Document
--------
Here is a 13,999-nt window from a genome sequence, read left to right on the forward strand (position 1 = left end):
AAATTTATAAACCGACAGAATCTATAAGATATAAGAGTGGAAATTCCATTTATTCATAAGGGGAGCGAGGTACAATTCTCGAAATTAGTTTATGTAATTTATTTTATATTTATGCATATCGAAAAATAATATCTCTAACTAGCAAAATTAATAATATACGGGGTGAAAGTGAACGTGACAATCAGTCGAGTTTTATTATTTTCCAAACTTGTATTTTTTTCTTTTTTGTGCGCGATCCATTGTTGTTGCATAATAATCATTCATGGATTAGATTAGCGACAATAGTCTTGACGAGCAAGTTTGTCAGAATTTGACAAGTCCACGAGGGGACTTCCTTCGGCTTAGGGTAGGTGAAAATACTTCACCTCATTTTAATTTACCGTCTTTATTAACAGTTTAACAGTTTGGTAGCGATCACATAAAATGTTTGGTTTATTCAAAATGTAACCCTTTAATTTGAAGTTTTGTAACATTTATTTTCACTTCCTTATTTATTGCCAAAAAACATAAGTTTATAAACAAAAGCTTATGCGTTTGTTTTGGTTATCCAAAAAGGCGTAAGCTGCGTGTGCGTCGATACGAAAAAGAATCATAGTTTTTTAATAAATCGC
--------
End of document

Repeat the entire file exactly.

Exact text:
Here is a 13,999-nt window from a genome sequence, read left to right on the forward strand (position 1 = left end):
AAATTTATAAACCGACAGAATCTATAAGATATAAGAGTGGAAATTCCATTTATTCATAAGGGGAGCGAGGTACAATTCTCGAAATTAGTTTATGTAATTTATTTTATATTTATGCATATCGAAAAATAATATCTCTAACTAGCAAAATTAATAATATACGGGGTGAAAGTGAACGTGACAATCAGTCGAGTTTTATTATTTTCCAAACTTGTATTTTTTTCTTTTTTGTGCGCGATCCATTGTTGTTGCATAATAATCATTCATGGATTAGATTAGCGACAATAGTCTTGACGAGCAAGTTTGTCAGAATTTGACAAGTCCACGAGGGGACTTCCTTCGGCTTAGGGTAGGTGAAAATACTTCACCTCATTTTAATTTACCGTCTTTATTAACAGTTTAACAGTTTGGTAGCGATCACATAAAATGTTTGGTTTATTCAAAATGTAACCCTTTAATTTGAAGTTTTGTAACATTTATTTTCACTTCCTTATTTATTGCCAAAAAACATAAGTTTATAAACAAAAGCTTATGCGTTTGTTTTGGTTATCCAAAAAGGCGTAAGCTGCGTGTGCGTCGATACGAAAAAGAATCATAGTTTTTTAATAAATCGC